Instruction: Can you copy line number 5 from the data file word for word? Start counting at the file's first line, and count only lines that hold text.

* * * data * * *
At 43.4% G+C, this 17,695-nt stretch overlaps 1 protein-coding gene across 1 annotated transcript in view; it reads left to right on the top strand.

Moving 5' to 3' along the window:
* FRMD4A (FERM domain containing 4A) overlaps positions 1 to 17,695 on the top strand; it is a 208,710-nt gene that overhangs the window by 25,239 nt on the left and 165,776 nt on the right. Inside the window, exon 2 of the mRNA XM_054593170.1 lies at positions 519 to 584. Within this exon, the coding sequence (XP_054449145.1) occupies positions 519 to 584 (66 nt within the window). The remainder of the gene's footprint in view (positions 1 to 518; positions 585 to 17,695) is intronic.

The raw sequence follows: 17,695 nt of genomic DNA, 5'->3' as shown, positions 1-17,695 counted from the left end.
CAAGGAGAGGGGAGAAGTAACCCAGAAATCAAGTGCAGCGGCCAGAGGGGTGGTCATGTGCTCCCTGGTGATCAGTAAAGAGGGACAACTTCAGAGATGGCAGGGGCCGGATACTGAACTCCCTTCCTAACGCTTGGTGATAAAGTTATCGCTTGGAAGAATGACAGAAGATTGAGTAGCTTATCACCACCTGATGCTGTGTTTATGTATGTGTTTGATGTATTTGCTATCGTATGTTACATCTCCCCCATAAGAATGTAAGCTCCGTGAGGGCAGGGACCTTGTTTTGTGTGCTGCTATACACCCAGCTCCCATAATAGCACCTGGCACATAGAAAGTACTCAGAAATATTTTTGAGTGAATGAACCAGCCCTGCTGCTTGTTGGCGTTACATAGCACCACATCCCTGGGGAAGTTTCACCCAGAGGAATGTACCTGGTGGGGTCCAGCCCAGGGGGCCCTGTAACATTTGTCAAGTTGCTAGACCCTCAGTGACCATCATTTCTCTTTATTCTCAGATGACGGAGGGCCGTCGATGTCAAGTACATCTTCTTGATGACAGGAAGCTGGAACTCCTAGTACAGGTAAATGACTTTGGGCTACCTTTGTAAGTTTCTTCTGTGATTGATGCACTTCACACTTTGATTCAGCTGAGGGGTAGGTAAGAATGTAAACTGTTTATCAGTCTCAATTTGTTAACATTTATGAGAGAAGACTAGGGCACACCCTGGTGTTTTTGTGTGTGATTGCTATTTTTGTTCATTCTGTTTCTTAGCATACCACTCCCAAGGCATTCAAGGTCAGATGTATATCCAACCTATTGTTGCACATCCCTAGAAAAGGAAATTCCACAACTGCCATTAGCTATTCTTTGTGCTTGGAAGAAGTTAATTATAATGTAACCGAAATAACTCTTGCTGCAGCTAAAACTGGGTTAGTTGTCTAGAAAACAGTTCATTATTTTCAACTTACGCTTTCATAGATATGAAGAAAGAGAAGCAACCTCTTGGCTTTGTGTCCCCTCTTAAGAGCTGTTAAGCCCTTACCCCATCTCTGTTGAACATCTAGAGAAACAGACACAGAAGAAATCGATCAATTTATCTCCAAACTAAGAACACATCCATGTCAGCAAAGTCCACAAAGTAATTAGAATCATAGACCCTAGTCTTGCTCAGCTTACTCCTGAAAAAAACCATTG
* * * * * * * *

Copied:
CAAGGAGAGGGGAGAAGTAACCCAGAAATCAAGTGCAGCGGCCAGAGGGGTGGTCATGTGCTCCCTGGTGATCAGTAAAGAGGGACAACTTCAGAGATGGCAGGGGCCGGATACTGAACTCCCTTCCTAACGCTTGGTGATAAAGTTATCGCTTGGAAGAATGACAGAAGATTGAGTAGCTTATCACCACCTGATGCTGTGTTTATGTATGTGTTTGATGTATTTGCTATCGTATGTTACATCTCCCCCATAAGAATGTAAGCTCCGTGAGGGCAGGGACCTTGTTTTGTGTGCTGCTATACACCCAGCTCCCATAATAGCACCTGGCACATAGAAAGTACTCAGAAATATTTTTGAGTGAATGAACCAGCCCTGCTGCTTGTTGGCGTTACATAGCACCACATCCCTGGGGAAGTTTCACCCAGAGGAATGTACCTGGTGGGGTCCAGCCCAGGGGGCCCTGTAACATTTGTCAAGTTGCTAGACCCTCAGTGACCATCATTTCTCTTTATTCTCAGATGACGGAGGGCCGTCGATGTCAAGTACATCTTCTTGATGACAGGAAGCTGGAACTCCTAGTACAGGTAAATGACTTTGGGCTACCTTTGTAAGTTTCTTCTGTGATTGATGCACTTCACACTTTGATTCAGCTGAGGGGTAGGTAAGAATGTAAACTGTTTATCAGTCTCAATTTGTTAACATTTATGAGAGAAGACTAGGGCACACCCTGGTGTTTTTGTGTGTGATTGCTATTTTTGTTCATTCTGTTTCTTAGCATACCACTCCCAAGGCATTCAAGGTCAGATGTATATCCAACCTATTGTTGCACATCCCTAGAAAAGGAAATTCCACAACTGCCATTAGCTATTCTTTGTGCTTGGAAGAAGTTAATTATAATGTAACCGAAATAACTCTTGCTGCAGCTAAAACTGGGTTAGTTGTCTAGAAAACAGTTCATTATTTTCAACTTACGCTTTCATAGATATGAAGAAAGAGAAGCAACCTCTTGGCTTTGTGTCCCCTCTTAAGAGCTGTTAAGCCCTTACCCCATCTCTGTTGAACATCTAGAGAAACAGACACAGAAGAAATCGATCAATTTATCTCCAAACTAAGAACACATCCATGTCAGCAAAGTCCACAAAGTAATTAGAATCATAGACCCTAGTCTTGCTCAGCTTACTCCTGAAAAAAACCATTG